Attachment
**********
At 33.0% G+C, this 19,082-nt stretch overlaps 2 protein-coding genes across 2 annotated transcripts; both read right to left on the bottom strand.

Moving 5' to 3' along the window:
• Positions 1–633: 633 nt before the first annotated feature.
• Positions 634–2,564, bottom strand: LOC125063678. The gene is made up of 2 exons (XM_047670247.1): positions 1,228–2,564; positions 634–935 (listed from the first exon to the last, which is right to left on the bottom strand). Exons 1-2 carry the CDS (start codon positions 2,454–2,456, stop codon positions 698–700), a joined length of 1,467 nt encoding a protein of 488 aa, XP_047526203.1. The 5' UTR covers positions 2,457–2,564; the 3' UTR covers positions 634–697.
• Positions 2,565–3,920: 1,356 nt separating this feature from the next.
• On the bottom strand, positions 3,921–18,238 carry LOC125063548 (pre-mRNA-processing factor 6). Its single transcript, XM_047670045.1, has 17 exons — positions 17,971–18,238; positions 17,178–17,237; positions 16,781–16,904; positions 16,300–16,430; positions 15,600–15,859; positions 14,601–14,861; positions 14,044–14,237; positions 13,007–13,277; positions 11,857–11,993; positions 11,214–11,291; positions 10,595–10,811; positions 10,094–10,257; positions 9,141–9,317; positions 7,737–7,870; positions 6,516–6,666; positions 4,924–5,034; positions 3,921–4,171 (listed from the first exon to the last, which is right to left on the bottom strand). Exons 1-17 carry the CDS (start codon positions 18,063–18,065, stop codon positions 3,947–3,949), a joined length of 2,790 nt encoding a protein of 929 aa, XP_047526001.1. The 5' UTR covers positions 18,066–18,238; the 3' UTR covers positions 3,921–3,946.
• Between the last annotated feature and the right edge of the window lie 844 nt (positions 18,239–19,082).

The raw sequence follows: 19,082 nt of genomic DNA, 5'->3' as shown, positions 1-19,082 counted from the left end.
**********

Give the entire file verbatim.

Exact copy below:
At 33.0% G+C, this 19,082-nt stretch overlaps 2 protein-coding genes across 2 annotated transcripts; both read right to left on the bottom strand.

Moving 5' to 3' along the window:
• Positions 1–633: 633 nt before the first annotated feature.
• Positions 634–2,564, bottom strand: LOC125063678. The gene is made up of 2 exons (XM_047670247.1): positions 1,228–2,564; positions 634–935 (listed from the first exon to the last, which is right to left on the bottom strand). Exons 1-2 carry the CDS (start codon positions 2,454–2,456, stop codon positions 698–700), a joined length of 1,467 nt encoding a protein of 488 aa, XP_047526203.1. The 5' UTR covers positions 2,457–2,564; the 3' UTR covers positions 634–697.
• Positions 2,565–3,920: 1,356 nt separating this feature from the next.
• On the bottom strand, positions 3,921–18,238 carry LOC125063548 (pre-mRNA-processing factor 6). Its single transcript, XM_047670045.1, has 17 exons — positions 17,971–18,238; positions 17,178–17,237; positions 16,781–16,904; positions 16,300–16,430; positions 15,600–15,859; positions 14,601–14,861; positions 14,044–14,237; positions 13,007–13,277; positions 11,857–11,993; positions 11,214–11,291; positions 10,595–10,811; positions 10,094–10,257; positions 9,141–9,317; positions 7,737–7,870; positions 6,516–6,666; positions 4,924–5,034; positions 3,921–4,171 (listed from the first exon to the last, which is right to left on the bottom strand). Exons 1-17 carry the CDS (start codon positions 18,063–18,065, stop codon positions 3,947–3,949), a joined length of 2,790 nt encoding a protein of 929 aa, XP_047526001.1. The 5' UTR covers positions 18,066–18,238; the 3' UTR covers positions 3,921–3,946.
• Between the last annotated feature and the right edge of the window lie 844 nt (positions 18,239–19,082).

The raw sequence follows: 19,082 nt of genomic DNA, 5'->3' as shown, positions 1-19,082 counted from the left end.